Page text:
I didn't know, but I've learned, that if they have an agreement with the property owner to tow cars, they can tow 'em without a complaint, on sight. Apparently, our friends in Congress --- you remember the "Contract With America," right? --- deregulated the towing industry several years ago, voiding local and state laws governing tow truck operation.
Mark Evanier of News From Me did some investigation after he had a run-in with one of these fly-by-night clowns in California, and he's written about it at his website:
A lot of the companies that tow cars off private property are now operating under what they call "blanket authorizations," meaning that the property owner has authorized them to patrol the area and remove any vehicle they find parked in violation of the posted signs without a specific call. This is contrary to the Vehicle Code but several towing companies are still fighting in court, on matters ongoing, claiming that that provision has been voided by the federal deregulation and that blanket authorizations are now legal. In fact, the tow truck company for which our friend works is one of the main firms fighting for that interpretation.
Naturally, these shade-tree truck operators prowl around Oakland, South Side, Shadyside, Squirrel Hill, Downtown, the Strip District and other Picksberg neighborhoods, looking for any cars that might be illegally parked. Then they hook 'em and haul 'em to their private impound lots.
You say you were legally parked? It's your word against the truck driver's. Want your car back? Be prepared to pay their towing and "storage" fees, which are just this side of extortion. Don't like it? Sue 'em. The federal law limits your damages to four times their towing fee. As Evanier writes, "It sounds to me like the odds are wildly in the towing company's favor: Tow 100 cars @ $125 each. An average of one will drag you to court and you may have to pay $600. Total profit: $11,900."
The city of Picksberg went after these jaboneys a few years ago, but as far as I can tell, they got nowhere.
Ready, Fire, Aim!
Then, just last week, I left work one night and got behind a beat-up tow truck with its owner's name in tiny stick-on letters on the door. It had a battery-powered orange light on its roof, blinking anemically, and was towing a late-model Japanese sedan; the car was being towed backwards, with no lights on, at night, in light snow.
Worse yet, it was half-on, half-off the hook, meaning that every time this clown went around a curve, the car swung out into oncoming traffic, forcing other motorists to swerve.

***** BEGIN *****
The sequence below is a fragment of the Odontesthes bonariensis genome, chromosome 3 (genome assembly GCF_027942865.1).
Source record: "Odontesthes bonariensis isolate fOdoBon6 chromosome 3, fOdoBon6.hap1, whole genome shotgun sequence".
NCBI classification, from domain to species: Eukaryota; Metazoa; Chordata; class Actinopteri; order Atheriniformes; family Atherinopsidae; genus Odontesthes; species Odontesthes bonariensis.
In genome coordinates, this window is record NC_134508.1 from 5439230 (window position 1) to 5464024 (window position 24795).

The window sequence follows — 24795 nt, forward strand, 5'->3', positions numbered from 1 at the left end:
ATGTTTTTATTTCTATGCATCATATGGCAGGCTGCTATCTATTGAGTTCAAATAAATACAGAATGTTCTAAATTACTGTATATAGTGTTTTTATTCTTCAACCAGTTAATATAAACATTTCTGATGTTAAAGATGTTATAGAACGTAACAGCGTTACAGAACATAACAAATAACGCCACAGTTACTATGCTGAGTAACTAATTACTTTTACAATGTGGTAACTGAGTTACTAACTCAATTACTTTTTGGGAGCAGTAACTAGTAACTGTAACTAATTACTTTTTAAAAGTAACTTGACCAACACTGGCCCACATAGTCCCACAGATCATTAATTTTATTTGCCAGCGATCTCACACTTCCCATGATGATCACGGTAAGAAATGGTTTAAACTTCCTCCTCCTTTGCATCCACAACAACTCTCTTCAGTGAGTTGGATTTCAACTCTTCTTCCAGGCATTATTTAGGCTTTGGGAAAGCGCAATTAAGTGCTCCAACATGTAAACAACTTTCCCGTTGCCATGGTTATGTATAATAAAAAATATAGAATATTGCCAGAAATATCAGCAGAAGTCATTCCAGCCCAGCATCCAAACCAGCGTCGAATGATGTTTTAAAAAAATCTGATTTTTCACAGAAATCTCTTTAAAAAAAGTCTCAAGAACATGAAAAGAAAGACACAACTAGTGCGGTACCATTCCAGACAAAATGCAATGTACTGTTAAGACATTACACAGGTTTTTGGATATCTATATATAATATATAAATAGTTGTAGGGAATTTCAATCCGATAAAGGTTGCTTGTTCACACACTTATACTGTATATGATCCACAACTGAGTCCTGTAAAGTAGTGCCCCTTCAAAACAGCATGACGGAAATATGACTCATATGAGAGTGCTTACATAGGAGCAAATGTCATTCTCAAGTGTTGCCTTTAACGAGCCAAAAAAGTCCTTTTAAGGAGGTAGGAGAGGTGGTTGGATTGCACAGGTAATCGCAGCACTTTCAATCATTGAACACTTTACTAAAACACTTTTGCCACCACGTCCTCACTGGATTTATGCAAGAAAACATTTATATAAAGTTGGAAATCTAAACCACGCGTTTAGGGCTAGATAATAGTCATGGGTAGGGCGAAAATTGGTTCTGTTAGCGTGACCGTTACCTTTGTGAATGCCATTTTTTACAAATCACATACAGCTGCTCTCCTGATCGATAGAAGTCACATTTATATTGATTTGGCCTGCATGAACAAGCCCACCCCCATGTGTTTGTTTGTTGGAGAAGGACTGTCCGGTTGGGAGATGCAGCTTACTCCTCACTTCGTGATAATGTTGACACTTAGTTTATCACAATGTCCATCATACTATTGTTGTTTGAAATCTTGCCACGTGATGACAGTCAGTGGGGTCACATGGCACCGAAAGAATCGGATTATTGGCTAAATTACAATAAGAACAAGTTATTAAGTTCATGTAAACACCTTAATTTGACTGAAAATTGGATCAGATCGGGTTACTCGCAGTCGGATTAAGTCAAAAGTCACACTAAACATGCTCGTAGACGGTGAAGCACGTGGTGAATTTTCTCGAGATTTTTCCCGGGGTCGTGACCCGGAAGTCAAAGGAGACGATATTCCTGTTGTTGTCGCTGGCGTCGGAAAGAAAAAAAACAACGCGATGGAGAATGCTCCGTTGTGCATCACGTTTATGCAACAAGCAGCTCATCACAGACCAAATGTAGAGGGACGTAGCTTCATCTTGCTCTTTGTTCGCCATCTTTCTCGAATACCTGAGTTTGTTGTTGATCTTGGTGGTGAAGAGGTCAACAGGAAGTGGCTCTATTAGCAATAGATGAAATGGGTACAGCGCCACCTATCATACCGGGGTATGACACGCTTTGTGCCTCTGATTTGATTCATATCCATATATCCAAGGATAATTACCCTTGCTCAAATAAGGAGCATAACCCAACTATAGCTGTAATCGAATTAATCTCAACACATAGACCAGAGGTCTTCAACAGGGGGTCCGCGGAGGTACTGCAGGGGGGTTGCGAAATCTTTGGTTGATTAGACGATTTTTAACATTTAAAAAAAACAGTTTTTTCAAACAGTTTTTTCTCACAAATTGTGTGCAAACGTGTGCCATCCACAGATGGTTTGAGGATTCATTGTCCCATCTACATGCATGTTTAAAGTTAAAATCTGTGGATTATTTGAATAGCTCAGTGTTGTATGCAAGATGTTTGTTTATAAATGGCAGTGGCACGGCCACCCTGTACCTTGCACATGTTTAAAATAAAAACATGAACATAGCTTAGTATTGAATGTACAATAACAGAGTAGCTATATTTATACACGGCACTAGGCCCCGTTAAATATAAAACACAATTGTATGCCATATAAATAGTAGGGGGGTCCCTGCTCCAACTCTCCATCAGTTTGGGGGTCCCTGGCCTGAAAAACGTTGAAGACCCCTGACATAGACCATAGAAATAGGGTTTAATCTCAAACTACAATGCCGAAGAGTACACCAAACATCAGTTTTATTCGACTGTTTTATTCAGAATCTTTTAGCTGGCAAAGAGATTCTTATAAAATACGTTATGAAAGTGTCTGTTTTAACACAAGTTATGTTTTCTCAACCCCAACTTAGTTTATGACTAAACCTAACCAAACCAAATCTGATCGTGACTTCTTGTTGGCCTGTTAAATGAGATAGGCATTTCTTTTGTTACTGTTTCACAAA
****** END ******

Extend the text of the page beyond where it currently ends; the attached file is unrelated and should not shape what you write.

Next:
Since I couldn't read the name on the door, and there wasn't any phone number visible, I tried to get the truck's license number, but I lost it on Second Avenue in Hazelwood.
The next morning, I got to work to find out that a colleague was going to be out of the office. It seems his car --- legally parked in a lot where he pays for a permit --- had been towed the night before. To a back-alley tow truck operation in Hazelwood. And it was a late-model Japanese sedan.
Oops. The driver "didn't see" the permit on the dashboard. Tow first, ask questions later. The owner of the lot pressured him into releasing the car without a charge.
Having owned a string of clunkers and junkers over the years, I've met several tow truck drivers in Our Fair City, and universally found them to be pros. (And funny with a warped sense of humor, like the guys I knew years ago in Washington County.) I wouldn't hesitate to call any of the major companies.
Heck, when I broke down in Coraopolis a couple of years ago and had to have my car towed to OFC, the motor club sent some poor guy down from Baden who had never been to McKeesport before (never been to McKeesport? An outrage!). But he was a trouper, too, accepted my hastily-sketched map, and drove the crippled car to my mechanic without a complaint.
But if I ever break down in Pittsburgh, I'm tempted to push the car home. Sore shoulders seem like a small price to pay compared with a sore something-else.
Category: default || By jt3y
McKeesport's 20th Annual Festival of Trees
12 noon to 9 p.m., Dec. 2 to 4, 2005
Area businesses and organizations display trees in the holiday spirit. Entertainment, music and programs scheduled throughout the event. Pictures with Santa, bake sale, food concessions, "sleighay" rides through a decorated Renziehausen Park. The McKeesport Heritage Center, the Little Red School House, and the Garden Clubhouse will also be open to the public with holiday decor and crafts.
Donation $2 at the door. Kids under 12 admitted free with canned good(s). Call 412-675-5068 for more information or visit the McKeesport Recreation Board's website.